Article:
FROM BUCK JONES TO MAE WEST: CINESATION 2013

FIVE FILMS FROM CINESATION PRESENTED BY THE GREAT LAKES CINEPHILE SOCIETY IN MASSILLON, OHIO, SEPTEMBER 26-29

Sundown Rider
Lambert Hillyer
1932
-with Buck Jones

The last shot presents us the backs of our cowboy hero and his heroine.  He puts his hand on her back just above her waist.  He slides his hand up in short stages until it reaches her shoulder.  Fade-out.  There has been neither kiss nor clinch.  These two throughout the running time have only chatted and smiled.   This is the extent to which Sundown Rider embodies one of the hallmarks of the Hollywood western. We know he’s going to kiss the girl but let’s  not see him do it.  The film includes as well the stranger riding in; the first view of the girl we know he’ll discover; and the town bigwigs who are more corrupt than the town knows.  But this is an excellent motion picture.   There is a saloon gunfight, one of the best I can recall, which is without dialogue all visual.

In one sequence our hero is about to be branded by a gang of lawmen turned vigilantes who think he’s a rustler.  As one of them approaches, aiming the iron at Buck’s forehead, there is a cut to the real villains, riding silently away , then a return to the scene, the branding accomplished.

The sundown of the title is important to the plot.  It is a mortgage deadline  —  a mortgage to make or break the heroine and save or end a way of life.    There is something genuinely cinematic as the characters, inside, watch the sun through a window while outside the camera watches the sky.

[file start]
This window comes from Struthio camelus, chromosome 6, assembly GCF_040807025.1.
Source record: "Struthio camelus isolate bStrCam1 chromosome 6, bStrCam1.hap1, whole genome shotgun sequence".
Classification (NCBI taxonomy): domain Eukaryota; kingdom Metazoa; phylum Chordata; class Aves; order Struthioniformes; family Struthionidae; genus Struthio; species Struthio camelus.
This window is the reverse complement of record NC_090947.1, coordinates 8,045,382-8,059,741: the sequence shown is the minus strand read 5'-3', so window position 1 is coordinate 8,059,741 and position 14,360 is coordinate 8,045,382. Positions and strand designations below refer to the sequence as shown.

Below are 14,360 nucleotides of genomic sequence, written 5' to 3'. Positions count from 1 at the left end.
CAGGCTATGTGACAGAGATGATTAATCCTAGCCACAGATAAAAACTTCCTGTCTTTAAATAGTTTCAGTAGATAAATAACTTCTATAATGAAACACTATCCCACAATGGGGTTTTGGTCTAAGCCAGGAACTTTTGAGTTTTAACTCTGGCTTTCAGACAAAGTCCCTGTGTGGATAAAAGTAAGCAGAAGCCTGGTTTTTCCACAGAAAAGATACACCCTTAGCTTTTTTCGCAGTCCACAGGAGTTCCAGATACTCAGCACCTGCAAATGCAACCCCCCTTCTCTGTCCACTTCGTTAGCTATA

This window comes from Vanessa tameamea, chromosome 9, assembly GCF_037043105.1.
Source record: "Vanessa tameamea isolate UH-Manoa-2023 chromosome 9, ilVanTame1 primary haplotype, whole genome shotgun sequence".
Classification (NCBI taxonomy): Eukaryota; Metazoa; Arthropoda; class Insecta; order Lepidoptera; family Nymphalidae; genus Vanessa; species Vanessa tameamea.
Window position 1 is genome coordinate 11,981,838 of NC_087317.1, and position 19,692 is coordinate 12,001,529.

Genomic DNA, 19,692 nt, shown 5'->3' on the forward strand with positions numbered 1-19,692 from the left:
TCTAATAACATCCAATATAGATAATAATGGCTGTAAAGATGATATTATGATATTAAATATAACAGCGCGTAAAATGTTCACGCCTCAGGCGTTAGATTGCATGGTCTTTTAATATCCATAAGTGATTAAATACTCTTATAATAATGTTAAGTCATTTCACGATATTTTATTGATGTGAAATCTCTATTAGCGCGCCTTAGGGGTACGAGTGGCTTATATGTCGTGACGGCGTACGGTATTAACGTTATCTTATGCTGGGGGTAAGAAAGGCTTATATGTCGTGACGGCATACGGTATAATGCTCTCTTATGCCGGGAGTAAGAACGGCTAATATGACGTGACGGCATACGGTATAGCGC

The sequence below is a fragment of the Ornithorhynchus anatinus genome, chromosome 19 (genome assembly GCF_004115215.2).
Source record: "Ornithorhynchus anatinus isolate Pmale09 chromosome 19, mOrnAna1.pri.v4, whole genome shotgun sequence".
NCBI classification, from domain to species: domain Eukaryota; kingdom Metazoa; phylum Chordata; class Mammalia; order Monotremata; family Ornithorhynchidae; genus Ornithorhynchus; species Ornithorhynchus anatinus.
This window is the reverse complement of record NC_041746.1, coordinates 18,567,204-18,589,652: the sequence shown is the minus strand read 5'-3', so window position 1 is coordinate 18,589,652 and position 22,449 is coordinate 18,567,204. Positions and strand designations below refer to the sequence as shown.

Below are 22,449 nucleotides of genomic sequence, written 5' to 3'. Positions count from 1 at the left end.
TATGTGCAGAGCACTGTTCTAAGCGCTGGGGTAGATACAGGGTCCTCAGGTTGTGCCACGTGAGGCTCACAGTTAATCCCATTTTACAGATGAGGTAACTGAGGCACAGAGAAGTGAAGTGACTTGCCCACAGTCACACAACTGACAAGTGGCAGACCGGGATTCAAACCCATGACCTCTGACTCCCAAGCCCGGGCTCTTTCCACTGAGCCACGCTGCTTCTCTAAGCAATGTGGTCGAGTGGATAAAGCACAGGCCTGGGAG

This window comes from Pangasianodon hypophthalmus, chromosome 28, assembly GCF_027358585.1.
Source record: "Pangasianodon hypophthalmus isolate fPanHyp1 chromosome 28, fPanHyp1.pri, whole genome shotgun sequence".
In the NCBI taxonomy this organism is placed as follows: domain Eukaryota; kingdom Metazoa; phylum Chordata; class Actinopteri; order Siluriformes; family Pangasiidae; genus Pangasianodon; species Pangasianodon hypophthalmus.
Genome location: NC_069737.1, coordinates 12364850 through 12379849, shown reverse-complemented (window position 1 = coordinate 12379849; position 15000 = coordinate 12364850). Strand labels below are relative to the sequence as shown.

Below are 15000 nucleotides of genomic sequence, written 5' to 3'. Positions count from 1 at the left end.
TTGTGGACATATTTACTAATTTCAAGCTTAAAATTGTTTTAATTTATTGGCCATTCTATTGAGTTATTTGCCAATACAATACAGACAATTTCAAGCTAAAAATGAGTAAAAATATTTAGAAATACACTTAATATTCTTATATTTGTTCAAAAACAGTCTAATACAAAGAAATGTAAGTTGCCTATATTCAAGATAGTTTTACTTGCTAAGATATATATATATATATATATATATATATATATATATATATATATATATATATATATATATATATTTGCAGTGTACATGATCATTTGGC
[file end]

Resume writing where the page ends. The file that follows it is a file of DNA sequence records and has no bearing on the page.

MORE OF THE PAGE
The Cinesation program notes describe Buck Jones as “the only silent screen cowboy to make it big in sound westerns” and quotes William K. Everson as saying that Jones “was a serious actor” who “chose stories and scripts with a sobriety in them that was almost Hart-like…”

Sundown Rider is proof.  Serious film.  Good western.

NEXT POST:    FIVE FILMS continued:  More from Cinesation 2013.

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NEWS OF VIVIEN LEIGH

In November Turner Classic Movies is celebrating the 100th anniversary of Vivien Leigh’s birth in Darjeeling, India.  From Dark Journey and Storm in a Teacup of 1937 to Ship of Fools in 1965, TCM is showing 11 of her 19 films.  The TCM November calendar features a beautiful color portrait of her as the timeless Scarlett.

NEXT POST Friday October 25
Until then,
See you at the movies,
Rick

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